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Pediatr Diabetes. 2011 Mar;12(2):78-84. doi: 10.1111/j.1399-5448.2010.00659.x.

Immunogenicity of different brands of human insulin and rapid-acting insulin analogs in insulin-naïve children with type 1 diabetes.

Author information

1
Department of Pediatrics, Oncology, Hematology and Diabetology, Medical University of Łódź, Łódź, Poland. cima@binar.pl

Abstract

AIMS:

To determine (i) whether insulin preparations produced by three companies induce the same immune responses in insulin-naïve children with type 1 diabetes (T1DM); (ii) if switching from human insulin to rapid-acting insulin analogs influences this immune response; and (iii) if different insulin brands produce different clinical results during the first 2 yr after T1DM diagnosis.

METHODS:

Insulin antibodies (IA) were measured for 140 patients aged 1.4-17.6 yr. Regular human insulin, neutral protamine Hagedorn (NPH) human insulin, and rapid-acting insulin analogs (lispro or aspart) taken by the patients were produced by one of three companies: Bioton, Poland (A), Eli Lilly, USA (B) and NovoNordisk, Denmark (C).

RESULTS:

Positive IA levels were found in 112 patients (80.0%) at baseline and in 137 (97.9%) at 6 and at 24 months after T1DM diagnosis. There was no difference in IA levels among patients taking insulin preparations produced by different companies at 6 months (mean ± SD, A 27.8 ± 15.7%; B 25.3 ± 15.4%; C 24.5 ± 14.2; p = 0.54) or at 24 months (A 25.6 ± 17.8%; B29.6 ± 17.0%; C 26.2 ± 17.0%; p = 0.52); HbA(1c) and daily insulin dose did not differ significantly either. After 24 months, IA levels were similar for those who had used human insulin (mean ± SD, 25.7 ± 17.2%) and for those that had added rapid-acting analogs (28.1 ± 17.3%, p = 0.41).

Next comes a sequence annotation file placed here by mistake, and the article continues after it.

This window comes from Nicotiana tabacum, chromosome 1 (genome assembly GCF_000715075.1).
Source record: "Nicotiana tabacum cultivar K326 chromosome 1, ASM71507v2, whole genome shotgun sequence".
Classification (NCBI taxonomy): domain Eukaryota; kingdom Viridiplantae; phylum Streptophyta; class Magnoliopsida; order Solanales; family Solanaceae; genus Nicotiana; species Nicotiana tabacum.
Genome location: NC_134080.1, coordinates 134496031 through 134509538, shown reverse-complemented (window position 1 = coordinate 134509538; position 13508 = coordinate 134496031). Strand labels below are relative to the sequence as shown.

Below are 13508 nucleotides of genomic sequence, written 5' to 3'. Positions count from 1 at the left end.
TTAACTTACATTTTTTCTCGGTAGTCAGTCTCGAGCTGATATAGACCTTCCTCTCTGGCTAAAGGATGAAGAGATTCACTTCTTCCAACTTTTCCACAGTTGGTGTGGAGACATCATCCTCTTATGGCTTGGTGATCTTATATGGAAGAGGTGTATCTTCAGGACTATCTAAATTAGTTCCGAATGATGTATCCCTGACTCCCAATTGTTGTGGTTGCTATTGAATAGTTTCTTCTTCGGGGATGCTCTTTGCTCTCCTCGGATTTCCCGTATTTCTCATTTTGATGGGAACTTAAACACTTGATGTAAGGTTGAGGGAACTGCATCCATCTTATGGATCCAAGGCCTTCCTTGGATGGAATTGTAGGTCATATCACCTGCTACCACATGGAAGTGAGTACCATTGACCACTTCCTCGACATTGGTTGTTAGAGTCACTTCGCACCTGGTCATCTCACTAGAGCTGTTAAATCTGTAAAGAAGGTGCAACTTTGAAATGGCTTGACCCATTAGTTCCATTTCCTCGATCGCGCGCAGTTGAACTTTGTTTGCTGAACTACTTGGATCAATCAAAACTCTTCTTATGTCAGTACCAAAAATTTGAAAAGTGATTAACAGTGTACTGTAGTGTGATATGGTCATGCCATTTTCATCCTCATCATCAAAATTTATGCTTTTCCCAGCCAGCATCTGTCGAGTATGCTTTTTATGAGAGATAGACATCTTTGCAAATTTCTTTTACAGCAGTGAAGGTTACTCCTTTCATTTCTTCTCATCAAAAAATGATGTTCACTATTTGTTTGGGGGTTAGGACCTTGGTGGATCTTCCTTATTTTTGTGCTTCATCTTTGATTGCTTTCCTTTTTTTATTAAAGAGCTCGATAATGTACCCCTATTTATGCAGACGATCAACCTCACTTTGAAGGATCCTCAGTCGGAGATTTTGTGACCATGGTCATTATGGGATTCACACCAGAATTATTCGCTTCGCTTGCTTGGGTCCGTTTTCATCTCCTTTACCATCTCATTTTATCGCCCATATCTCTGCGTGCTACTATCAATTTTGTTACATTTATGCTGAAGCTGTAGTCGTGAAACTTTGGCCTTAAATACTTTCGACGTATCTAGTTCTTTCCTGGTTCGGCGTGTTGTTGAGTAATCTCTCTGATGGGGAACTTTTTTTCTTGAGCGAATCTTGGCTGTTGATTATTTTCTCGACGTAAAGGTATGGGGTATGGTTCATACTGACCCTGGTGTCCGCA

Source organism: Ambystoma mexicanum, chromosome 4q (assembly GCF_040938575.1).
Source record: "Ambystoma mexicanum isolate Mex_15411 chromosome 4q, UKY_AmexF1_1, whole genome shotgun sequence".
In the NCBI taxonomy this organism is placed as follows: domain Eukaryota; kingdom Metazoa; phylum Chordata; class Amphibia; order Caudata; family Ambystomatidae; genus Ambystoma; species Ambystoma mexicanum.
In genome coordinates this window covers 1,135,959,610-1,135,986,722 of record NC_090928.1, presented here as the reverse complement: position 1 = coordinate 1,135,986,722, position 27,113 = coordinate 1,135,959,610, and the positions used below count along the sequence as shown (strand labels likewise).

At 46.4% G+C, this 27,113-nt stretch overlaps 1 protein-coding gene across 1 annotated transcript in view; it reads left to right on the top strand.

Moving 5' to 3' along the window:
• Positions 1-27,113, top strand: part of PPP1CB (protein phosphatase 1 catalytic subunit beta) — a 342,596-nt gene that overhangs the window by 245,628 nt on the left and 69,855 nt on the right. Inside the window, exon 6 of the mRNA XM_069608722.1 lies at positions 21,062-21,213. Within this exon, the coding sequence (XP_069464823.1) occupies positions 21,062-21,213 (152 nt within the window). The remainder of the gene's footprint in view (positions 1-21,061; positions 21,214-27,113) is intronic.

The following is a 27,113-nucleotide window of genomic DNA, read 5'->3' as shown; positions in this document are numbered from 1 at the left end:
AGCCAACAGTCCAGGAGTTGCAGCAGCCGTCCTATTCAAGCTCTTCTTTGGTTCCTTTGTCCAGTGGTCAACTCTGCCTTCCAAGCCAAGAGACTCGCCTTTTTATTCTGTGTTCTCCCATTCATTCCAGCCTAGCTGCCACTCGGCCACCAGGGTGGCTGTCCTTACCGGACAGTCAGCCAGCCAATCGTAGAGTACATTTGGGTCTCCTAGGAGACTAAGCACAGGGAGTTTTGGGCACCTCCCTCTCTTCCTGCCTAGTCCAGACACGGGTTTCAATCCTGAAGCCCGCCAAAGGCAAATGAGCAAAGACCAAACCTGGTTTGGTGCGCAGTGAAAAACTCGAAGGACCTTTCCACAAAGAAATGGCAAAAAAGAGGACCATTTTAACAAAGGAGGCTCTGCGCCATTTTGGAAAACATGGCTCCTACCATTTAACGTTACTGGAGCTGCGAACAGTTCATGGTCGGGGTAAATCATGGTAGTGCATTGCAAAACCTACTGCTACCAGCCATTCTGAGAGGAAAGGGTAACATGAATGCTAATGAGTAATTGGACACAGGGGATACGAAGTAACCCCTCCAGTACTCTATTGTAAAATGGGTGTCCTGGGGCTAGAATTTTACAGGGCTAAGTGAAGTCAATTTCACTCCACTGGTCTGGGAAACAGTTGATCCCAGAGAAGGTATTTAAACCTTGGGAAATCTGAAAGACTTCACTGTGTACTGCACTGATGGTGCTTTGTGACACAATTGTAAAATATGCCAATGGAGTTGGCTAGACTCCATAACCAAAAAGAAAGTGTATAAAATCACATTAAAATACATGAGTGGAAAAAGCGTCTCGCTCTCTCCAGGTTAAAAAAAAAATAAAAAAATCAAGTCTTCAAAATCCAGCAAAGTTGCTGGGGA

CONCLUSIONS:

Three brands of insulin preparations did not differ with respect to immunogenicity. Rapid-acting analogs did not increase IA levels in patients previously treated with human insulin only. Patients using insulin preparations of different brands did not differ with respect to daily insulin dose or HbA(1c) .

[Indexed for MEDLINE]

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